Kansas security panel reviews school safety


TOPEKA (AP) — Kansas schools are becoming better prepared to respond to natural and man-made disasters, a state official said Thursday, but they need additional resources to keep improving.

TOPEKA (AP) — Kansas schools are becoming better prepared to respond to natural and man-made disasters, a state official said Thursday, but they need additional resources to keep improving.

Bob Hull, director of the Kansas Center for Safe and Prepared Schools, told a legislative committee that shrinking federal grants have limited the state's ability to help schools prepare for tornadoes or violent intruders.

Hull said that schools are conducting more drills and risk assessments in the wake of the elementary school shooting in Newtown, Conn., and the tornado that struck Moore, Okla., injuring several elementary school students. However, he said more training was necessary, as well as building safe rooms to protect students and staff.

"We need to be doing more," said Hull, a former school administrator. "Things are happening in schools but they aren't a reflection of schools. Schools are a reflection of society."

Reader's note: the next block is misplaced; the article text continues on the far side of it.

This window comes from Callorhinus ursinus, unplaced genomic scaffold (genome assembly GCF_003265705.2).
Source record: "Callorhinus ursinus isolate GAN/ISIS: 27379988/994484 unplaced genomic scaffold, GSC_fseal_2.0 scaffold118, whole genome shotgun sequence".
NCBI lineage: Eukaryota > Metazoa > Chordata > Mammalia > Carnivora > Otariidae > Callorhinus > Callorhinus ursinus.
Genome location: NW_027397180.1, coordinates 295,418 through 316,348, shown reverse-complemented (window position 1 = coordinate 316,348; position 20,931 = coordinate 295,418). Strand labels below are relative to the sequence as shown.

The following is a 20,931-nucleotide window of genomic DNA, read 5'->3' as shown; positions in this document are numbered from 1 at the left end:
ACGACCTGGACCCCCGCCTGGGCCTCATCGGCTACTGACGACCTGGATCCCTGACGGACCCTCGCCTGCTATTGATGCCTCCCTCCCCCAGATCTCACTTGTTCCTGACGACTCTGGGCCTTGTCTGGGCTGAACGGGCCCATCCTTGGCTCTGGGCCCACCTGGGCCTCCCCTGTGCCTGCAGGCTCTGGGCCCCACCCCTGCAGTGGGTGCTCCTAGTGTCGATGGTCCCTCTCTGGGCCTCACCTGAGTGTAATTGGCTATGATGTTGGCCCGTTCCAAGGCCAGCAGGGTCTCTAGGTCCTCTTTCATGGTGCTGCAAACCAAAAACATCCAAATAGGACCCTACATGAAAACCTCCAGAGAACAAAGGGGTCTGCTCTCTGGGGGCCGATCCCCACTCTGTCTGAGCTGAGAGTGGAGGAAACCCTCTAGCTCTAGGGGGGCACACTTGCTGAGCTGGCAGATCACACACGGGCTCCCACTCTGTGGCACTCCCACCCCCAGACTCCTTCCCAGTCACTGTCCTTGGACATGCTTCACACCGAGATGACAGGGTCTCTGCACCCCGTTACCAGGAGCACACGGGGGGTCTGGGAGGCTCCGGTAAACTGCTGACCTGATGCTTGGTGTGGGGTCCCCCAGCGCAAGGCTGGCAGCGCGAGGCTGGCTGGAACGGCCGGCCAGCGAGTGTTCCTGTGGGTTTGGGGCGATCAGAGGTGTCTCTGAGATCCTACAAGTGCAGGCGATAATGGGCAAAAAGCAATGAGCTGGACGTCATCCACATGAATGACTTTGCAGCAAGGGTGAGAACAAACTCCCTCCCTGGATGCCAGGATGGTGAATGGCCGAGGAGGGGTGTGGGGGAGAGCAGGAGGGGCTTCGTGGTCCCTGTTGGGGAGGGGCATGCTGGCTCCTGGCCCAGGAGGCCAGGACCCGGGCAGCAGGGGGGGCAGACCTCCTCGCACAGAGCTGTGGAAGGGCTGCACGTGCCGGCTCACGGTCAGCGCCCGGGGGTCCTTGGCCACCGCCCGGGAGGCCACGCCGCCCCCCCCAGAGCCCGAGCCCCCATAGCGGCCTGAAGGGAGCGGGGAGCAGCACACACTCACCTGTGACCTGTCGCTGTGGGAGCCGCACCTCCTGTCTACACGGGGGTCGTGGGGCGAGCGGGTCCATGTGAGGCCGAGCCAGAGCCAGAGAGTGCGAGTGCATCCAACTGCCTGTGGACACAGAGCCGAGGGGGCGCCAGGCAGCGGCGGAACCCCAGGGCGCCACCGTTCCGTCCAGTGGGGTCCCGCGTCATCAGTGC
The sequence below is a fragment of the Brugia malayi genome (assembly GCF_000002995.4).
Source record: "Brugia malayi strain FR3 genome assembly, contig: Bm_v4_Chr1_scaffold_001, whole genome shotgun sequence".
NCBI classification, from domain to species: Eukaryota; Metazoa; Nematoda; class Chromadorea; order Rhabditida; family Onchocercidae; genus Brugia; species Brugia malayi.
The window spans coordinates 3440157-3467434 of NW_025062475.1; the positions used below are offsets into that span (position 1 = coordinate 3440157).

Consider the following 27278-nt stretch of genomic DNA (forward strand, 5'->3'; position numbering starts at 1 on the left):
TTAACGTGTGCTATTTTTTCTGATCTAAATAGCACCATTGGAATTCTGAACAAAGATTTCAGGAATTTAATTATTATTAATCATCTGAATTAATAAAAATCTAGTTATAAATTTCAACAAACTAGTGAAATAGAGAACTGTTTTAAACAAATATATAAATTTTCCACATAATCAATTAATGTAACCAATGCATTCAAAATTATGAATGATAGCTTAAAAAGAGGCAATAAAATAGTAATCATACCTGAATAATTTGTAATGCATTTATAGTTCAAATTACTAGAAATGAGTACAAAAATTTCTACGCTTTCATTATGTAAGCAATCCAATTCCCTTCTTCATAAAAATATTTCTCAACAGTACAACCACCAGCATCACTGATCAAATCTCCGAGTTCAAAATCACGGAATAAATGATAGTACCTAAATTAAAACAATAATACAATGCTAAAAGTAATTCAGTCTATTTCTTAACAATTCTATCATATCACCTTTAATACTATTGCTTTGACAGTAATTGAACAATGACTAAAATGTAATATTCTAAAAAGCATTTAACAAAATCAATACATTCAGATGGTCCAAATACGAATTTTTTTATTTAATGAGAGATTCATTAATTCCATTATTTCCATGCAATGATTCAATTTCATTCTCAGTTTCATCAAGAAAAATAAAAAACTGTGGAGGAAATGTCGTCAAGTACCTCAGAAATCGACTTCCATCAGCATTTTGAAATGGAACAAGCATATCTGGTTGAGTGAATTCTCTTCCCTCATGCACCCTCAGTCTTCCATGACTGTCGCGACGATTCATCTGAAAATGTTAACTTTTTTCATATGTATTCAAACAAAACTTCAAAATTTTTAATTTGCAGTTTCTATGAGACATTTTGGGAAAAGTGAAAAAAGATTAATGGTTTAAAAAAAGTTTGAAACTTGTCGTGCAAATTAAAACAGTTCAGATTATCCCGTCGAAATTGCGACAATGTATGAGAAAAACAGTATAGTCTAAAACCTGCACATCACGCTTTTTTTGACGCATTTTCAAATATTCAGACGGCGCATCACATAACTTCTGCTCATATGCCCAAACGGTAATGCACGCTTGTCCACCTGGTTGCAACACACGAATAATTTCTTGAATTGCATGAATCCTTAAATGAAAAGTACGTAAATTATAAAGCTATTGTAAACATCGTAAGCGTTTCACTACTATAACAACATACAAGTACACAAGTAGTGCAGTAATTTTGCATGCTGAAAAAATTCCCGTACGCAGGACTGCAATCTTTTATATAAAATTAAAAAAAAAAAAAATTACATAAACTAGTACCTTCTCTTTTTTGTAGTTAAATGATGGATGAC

Hull made the remarks to the Legislature's Joint Committee on Kansas Security. Chairman Sen. Jay Emler, a Lindsborg Republican, said the center has enough funding to get through the next calendar year, but funding beyond that is uncertain.

The center, which was created in 2009, receives $50,000 annually to assist with training and emergency plan development. The rest comes from federal grants, which have declined by nearly 70 percent over the past three years.

Oklahoma passed four bills in response to the Moore tornado, including installation of safe rooms, which could cost as much as $1 billion. Kansas has 286 school districts and more than 1,500 buildings.

Rep. Carolyn Bridges, a Wichita Democrat and former school principal, suggested that legislators consider requiring that school districts include construction of safe rooms in any bond issue for new school facilities or renovations. Wichita is the state's largest school district, and will soon complete installation of safe rooms in all of its buildings as part of a $375 million bond issue.

Hull said more could be done to provide training to undergraduates majoring in education and to administrators in graduate program on how to respond to a spectrum of emergencies.

Emler said other recommendations could include requiring school districts to conduct more emergency drills for a variety of threats, but even would cost additional money and training that isn't available.

Hull said the center found in 2009 that 46 percent of school officials surveyed said they had an adequate crisis plan in place, a number that grew to 73 percent in 2013. Only 28 percent said their schools had a building crisis kit of supplies and vital information prepared in 2009, compared to 58 percent in 2013.

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